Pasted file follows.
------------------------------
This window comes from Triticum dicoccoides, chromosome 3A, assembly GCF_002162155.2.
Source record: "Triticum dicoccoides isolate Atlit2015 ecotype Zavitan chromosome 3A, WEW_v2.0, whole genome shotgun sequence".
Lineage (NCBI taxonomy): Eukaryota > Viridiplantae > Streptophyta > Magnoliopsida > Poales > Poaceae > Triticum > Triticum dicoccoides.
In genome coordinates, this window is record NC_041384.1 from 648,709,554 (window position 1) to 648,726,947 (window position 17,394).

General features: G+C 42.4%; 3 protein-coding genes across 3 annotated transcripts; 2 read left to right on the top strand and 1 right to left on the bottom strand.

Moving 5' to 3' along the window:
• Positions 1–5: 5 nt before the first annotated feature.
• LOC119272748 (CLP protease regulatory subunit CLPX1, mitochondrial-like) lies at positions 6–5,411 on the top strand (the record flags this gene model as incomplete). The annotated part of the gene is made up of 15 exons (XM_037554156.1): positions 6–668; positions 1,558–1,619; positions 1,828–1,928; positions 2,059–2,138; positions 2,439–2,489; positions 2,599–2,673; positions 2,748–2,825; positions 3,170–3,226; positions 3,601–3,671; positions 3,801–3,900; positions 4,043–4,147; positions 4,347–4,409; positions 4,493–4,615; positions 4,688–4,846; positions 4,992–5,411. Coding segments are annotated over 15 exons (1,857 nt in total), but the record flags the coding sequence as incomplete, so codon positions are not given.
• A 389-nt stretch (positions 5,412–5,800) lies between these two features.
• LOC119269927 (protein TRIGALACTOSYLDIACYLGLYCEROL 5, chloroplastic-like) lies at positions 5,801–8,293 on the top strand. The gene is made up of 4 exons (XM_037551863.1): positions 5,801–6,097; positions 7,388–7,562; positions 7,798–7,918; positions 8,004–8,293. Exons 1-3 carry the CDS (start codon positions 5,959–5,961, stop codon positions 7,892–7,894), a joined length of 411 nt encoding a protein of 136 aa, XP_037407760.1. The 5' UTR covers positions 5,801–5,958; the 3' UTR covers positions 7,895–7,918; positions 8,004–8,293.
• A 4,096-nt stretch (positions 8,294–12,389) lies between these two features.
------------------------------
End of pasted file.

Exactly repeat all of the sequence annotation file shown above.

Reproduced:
This window comes from Triticum dicoccoides, chromosome 3A, assembly GCF_002162155.2.
Source record: "Triticum dicoccoides isolate Atlit2015 ecotype Zavitan chromosome 3A, WEW_v2.0, whole genome shotgun sequence".
Lineage (NCBI taxonomy): Eukaryota > Viridiplantae > Streptophyta > Magnoliopsida > Poales > Poaceae > Triticum > Triticum dicoccoides.
In genome coordinates, this window is record NC_041384.1 from 648,709,554 (window position 1) to 648,726,947 (window position 17,394).

General features: G+C 42.4%; 3 protein-coding genes across 3 annotated transcripts; 2 read left to right on the top strand and 1 right to left on the bottom strand.

Moving 5' to 3' along the window:
• Positions 1–5: 5 nt before the first annotated feature.
• LOC119272748 (CLP protease regulatory subunit CLPX1, mitochondrial-like) lies at positions 6–5,411 on the top strand (the record flags this gene model as incomplete). The annotated part of the gene is made up of 15 exons (XM_037554156.1): positions 6–668; positions 1,558–1,619; positions 1,828–1,928; positions 2,059–2,138; positions 2,439–2,489; positions 2,599–2,673; positions 2,748–2,825; positions 3,170–3,226; positions 3,601–3,671; positions 3,801–3,900; positions 4,043–4,147; positions 4,347–4,409; positions 4,493–4,615; positions 4,688–4,846; positions 4,992–5,411. Coding segments are annotated over 15 exons (1,857 nt in total), but the record flags the coding sequence as incomplete, so codon positions are not given.
• A 389-nt stretch (positions 5,412–5,800) lies between these two features.
• LOC119269927 (protein TRIGALACTOSYLDIACYLGLYCEROL 5, chloroplastic-like) lies at positions 5,801–8,293 on the top strand. The gene is made up of 4 exons (XM_037551863.1): positions 5,801–6,097; positions 7,388–7,562; positions 7,798–7,918; positions 8,004–8,293. Exons 1-3 carry the CDS (start codon positions 5,959–5,961, stop codon positions 7,892–7,894), a joined length of 411 nt encoding a protein of 136 aa, XP_037407760.1. The 5' UTR covers positions 5,801–5,958; the 3' UTR covers positions 7,895–7,918; positions 8,004–8,293.
• A 4,096-nt stretch (positions 8,294–12,389) lies between these two features.